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Archived: Open Doors Australia Inc.: mini charity review for donors

Care:  At least some of the information about this charity is no longer current.  Use the ‘Search charity names’ box to see if there is a later review.  If the latest review has a message like this, you are welcome to make your case for an updated review via email to ted@businessbythebook.com.au.

Mini charity review of Open Doors Australia Inc. (ODA) as an organisation that seeks donations online. (Including the answers to the questions that the Australian charity regulator, the ACNC, suggests that you ask.)

(To see the situation last year, read this review.)

Are they responsive to feedback?

  • When sent a draft of this review, they…did not respond.

Is ODA registered?

  • As a charity, yes.
  • Other registrations:
    • As a NSW incorporated association (Y0226403).
    • It has the necessary registration to carry on business outside NSW (ARBN 164 482 731).
    • ODA operates in all seven states that have a fundraising licence regime. It is exempt in NSW, but has no licence in the others[1].
    • It is using the name Open Doors, but this is not registered in Australia.

What do they do?

  • No description found.
    • The website is about Open Doors internationally, not ODA.
    • The AIS 2015 is meant to be about the local organisation, but it too appears to be about the international presence.

Do they share the Gospel?

  • If they are a fundraising (including promotion and advocacy) organisation, and I think they are, then no they don’t share the Gospel.

What impact are they having?

  • No information found.

What do they spend outside the costs directly incurred in delivering the above impact, that is, on administration?

  • If we define ‘direct’ as ‘Grants and donations…’ in the AIS 2015, then it cost $2.08 m to deliver $3.20 m.

Can you get a tax deduction?

  • No

Is their online giving secure?

  • Security is not mentioned on the first two pages of the donation process.

Is their reporting up-to-date?

  • Yes (one day before the deadline, six months after their year-end).
    • But if you are considering a large donation, I would ask for more up-to-date financial information – the accounts are for a year end that is now over ten months ago.

Does their reporting comply with the regulator’s requirements?

  • AIS 2015: Not quite – no outcomes are given.
  • Financial Report 2015: No
    • The directors say that ODA is not a reporting entity. But it is implausible that none of ODA’s 9,000 supporters, plus other users, present or prospective, are dependent on normal (general purpose) financial statements to make decisions.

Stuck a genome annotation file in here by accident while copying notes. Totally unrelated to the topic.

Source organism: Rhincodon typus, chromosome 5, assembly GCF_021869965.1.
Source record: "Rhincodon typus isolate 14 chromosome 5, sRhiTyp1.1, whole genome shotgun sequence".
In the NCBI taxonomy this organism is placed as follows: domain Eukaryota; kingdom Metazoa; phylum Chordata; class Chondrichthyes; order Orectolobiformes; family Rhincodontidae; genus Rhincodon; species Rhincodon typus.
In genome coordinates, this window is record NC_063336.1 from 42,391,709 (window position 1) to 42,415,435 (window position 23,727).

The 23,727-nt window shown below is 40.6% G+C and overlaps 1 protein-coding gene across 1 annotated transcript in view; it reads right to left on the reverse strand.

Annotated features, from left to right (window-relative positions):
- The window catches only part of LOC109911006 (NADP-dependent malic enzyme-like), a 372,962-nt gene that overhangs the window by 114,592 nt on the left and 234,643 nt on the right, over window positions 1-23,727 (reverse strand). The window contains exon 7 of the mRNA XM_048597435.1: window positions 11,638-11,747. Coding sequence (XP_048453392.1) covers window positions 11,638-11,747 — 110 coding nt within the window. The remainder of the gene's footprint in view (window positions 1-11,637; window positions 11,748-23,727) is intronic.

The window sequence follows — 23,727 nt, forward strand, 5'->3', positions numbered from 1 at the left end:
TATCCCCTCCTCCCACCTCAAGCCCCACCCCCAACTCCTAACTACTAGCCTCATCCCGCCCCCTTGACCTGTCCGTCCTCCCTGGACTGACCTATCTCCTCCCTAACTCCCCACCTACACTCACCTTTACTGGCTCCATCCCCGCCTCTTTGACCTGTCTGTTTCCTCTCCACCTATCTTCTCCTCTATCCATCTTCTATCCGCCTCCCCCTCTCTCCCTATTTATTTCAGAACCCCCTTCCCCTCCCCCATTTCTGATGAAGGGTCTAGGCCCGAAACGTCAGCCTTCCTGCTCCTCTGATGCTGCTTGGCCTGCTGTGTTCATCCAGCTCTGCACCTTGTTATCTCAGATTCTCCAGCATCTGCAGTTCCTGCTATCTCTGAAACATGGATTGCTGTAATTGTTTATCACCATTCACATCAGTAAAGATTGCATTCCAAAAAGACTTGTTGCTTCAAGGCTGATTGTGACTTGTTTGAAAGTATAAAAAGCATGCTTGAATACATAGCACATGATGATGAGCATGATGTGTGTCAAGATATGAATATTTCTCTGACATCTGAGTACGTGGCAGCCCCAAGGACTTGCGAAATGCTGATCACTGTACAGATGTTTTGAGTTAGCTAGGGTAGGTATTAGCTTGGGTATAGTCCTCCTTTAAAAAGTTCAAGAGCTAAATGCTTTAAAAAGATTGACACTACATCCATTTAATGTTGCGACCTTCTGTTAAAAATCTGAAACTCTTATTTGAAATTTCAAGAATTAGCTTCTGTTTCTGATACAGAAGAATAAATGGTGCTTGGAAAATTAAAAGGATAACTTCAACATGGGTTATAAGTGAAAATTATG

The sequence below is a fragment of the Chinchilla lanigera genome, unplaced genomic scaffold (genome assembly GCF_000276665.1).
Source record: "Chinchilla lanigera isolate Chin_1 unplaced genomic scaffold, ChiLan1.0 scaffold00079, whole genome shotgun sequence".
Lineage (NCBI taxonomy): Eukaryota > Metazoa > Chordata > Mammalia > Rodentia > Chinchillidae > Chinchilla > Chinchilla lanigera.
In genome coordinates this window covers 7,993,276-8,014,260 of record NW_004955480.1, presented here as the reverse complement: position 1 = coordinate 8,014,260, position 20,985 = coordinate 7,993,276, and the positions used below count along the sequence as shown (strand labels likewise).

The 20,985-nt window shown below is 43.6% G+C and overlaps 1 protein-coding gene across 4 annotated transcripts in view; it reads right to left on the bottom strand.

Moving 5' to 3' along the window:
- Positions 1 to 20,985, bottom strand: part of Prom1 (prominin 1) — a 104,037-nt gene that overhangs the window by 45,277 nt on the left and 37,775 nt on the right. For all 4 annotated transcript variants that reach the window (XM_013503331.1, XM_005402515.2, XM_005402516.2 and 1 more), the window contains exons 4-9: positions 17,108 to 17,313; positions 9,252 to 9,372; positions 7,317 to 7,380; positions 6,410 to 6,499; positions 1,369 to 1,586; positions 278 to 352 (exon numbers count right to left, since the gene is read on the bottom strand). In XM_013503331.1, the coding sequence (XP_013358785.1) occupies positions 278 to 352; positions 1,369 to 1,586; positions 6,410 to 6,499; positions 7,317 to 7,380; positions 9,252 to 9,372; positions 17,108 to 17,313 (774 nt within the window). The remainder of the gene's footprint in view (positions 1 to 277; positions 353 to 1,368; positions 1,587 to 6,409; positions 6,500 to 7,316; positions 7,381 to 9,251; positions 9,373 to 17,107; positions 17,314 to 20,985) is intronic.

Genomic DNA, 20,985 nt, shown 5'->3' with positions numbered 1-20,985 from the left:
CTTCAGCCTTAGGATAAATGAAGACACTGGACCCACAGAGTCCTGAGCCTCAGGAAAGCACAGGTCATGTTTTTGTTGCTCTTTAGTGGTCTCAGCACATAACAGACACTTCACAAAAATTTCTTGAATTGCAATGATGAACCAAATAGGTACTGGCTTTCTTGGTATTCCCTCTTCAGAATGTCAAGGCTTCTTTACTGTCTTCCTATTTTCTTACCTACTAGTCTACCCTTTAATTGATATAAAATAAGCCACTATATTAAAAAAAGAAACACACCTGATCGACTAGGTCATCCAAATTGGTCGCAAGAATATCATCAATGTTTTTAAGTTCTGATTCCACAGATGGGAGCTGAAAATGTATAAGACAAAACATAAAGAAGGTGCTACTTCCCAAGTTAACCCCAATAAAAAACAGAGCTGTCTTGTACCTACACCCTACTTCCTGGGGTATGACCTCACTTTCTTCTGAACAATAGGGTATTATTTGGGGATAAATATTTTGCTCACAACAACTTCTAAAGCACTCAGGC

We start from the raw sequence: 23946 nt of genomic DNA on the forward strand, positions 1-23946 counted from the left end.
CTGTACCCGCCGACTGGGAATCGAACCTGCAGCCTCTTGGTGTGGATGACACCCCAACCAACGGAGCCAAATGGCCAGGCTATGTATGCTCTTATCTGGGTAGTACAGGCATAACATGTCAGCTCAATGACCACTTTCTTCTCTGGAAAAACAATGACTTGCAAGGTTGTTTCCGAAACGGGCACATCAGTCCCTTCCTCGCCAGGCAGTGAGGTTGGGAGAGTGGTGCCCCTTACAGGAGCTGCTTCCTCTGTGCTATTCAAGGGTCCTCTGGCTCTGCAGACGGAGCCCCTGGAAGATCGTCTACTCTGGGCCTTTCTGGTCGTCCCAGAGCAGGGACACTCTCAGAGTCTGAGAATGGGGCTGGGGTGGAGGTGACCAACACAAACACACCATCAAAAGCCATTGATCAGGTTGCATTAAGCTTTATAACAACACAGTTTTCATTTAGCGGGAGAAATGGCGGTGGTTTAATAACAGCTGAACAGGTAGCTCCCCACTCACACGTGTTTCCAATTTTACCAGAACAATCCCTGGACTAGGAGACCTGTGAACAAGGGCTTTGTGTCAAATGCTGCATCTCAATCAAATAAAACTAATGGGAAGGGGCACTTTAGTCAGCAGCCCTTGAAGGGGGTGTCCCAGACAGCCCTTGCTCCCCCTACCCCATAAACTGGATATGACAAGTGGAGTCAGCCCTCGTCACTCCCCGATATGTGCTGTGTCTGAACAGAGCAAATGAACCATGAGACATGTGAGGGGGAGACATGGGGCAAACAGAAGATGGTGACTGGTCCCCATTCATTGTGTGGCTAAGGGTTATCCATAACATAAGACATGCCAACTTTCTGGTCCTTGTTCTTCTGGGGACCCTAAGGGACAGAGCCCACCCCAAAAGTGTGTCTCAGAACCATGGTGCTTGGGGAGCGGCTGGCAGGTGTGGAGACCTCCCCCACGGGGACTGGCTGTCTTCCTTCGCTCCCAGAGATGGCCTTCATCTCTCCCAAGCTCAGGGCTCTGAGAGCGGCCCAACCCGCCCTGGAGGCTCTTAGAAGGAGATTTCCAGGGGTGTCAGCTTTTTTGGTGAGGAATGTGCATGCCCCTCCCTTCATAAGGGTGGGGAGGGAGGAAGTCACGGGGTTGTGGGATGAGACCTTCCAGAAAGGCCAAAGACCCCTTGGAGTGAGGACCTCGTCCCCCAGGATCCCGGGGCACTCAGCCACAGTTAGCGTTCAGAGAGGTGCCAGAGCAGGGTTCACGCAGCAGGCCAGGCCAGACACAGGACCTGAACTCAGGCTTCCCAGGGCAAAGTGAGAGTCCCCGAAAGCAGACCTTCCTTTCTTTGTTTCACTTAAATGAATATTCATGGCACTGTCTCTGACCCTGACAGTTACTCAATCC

• The directors still don’t give a reason for their decision.
    • Clearly the bulk of the $5.28 m of expenses didn’t go to serving persecuted Christians in Australia, but nowhere is it disclosed to whom the money was sent.
    • The Income Statement still includes the equity balance and omits ‘Other comprehensive income’.
      • The result of trading in ‘books and tapes’ is still incorrectly shown.
    • Many of the usual Notes are missing.
    • The Balance Sheet shows $1.07 m of ‘commitments’, but these are nowhere described.

What financial situation was shown by that Report?

  • The surplus as a percentage of ‘Support and Revenue’, i.e. income, was increased from 3% to 8%.
  • No obvious concerns with the financial structure.

What did the auditor say about the last financial statements?

  • He gave a ‘clean’ opinion. But
    • in continuing with the engagement, he again implicitly agreed with the directors’ decision to produce special purpose rather than general purpose financial statements (see above).
    • To take the right amount of comfort from a ‘clean opinion’, please read here and here.

If a charity, is their information on the ACNC Register complete?

  • Almost – ‘Phone’ and ‘Website’ are blank.

What choices do you have in how your donation is used?

  • ‘Make a Donation’
    • ‘Worldwide Ministry – Where most needed’
    • ‘India – Women’s Training Seminars’
    • ‘Iraq Appeal’
    • ‘Blackout – Open Doors Youth’
    • ‘Other (Specify below)’
    • ‘Walk to Water’
  • ‘Gifts of Hope’
  • ‘Web Store’
  • ‘Give Beyond Your Generation’ (bequests)

Who are the people controlling the organisation?

  • Not shown on the website, but the ACNC Register lists them under ‘Responsible Persons’:
    • Mark Bennett
    • Michael K Gore
    • Robert Guy
    • Darryn Keneally
    • Ken Pridmore
    • Robert Reeve
      • ‘Robert Reeve’ sits on eight (8) charity boards. Other not-for-profits, and of course businesses, are not included on the Register. If these positions are all held by ODA’s Robert Reeve, and if he is a part-time director, you can reasonably ask if he has the time to do justice to all those positions.

To whom are ODA accountable?

  • Not claimed on the website, but ODA is a member of Missions Interlink, an organisation that has standards with which it must comply[2].
  • ODA is also accountable to the ACNC.



  1. The law in this area is not straightforward and advice varies, so check with the charity before drawing any conclusions.
  2. For one opinion on the strength of this accountability, see the section Activities in this review.